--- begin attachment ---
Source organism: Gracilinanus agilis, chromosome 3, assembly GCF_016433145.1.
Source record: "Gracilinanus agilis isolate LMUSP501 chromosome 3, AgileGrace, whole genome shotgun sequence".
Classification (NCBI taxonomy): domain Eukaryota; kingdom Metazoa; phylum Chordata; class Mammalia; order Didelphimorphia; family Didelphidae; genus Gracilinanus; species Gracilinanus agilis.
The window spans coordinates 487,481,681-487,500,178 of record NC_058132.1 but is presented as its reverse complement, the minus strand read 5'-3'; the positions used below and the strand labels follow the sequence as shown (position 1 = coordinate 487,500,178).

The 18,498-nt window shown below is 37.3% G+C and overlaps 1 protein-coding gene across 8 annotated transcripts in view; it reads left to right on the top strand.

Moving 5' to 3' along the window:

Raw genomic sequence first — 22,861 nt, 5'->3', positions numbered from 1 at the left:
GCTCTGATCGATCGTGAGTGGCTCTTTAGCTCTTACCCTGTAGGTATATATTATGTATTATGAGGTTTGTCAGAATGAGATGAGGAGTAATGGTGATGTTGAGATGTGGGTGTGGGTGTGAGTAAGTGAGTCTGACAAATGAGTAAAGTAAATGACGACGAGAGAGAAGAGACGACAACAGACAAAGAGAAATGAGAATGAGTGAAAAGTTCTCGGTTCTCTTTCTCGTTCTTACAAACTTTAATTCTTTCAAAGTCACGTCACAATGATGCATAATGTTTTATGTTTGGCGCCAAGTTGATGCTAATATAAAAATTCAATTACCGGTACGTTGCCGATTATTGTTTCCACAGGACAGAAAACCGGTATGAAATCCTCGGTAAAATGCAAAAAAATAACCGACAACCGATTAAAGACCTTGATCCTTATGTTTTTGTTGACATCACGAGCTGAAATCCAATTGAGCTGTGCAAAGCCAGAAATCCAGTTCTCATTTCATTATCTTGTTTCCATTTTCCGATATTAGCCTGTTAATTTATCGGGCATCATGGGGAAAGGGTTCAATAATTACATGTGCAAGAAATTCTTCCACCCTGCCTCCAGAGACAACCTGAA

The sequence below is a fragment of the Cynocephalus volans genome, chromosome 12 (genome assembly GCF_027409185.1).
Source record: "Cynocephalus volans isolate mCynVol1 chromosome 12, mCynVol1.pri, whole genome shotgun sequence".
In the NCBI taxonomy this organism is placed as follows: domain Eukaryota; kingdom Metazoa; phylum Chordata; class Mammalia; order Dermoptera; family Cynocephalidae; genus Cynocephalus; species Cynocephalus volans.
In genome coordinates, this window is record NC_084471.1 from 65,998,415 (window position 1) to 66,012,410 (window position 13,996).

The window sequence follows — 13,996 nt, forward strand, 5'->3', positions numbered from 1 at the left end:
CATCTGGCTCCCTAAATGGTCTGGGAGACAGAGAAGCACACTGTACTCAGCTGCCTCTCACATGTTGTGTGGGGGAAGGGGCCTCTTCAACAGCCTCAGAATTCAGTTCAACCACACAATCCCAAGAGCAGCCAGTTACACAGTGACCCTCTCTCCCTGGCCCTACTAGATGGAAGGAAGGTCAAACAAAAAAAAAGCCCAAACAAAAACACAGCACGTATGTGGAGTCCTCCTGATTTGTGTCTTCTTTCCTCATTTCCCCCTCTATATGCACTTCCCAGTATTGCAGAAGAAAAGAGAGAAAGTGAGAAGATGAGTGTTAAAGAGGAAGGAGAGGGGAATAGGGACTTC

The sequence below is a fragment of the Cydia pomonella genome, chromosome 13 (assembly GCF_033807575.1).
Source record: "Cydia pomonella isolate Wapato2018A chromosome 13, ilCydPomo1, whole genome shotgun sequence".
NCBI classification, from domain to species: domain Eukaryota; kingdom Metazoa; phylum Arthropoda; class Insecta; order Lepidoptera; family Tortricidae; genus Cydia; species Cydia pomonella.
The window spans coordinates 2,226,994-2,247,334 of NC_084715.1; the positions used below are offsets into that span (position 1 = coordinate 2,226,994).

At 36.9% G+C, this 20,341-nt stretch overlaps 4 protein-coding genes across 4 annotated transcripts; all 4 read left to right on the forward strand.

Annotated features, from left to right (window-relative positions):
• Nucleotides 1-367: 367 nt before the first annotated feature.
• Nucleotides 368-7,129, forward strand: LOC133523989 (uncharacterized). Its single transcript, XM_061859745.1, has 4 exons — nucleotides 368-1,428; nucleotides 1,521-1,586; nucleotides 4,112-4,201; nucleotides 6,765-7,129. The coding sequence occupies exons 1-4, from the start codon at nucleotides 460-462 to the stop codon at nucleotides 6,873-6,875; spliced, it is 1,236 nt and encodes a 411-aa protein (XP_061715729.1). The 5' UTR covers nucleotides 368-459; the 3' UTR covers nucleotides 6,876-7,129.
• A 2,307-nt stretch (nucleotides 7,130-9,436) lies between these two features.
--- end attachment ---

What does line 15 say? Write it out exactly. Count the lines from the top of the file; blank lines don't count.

The sequence below is a fragment of the Cydia pomonella genome, chromosome 13 (assembly GCF_033807575.1).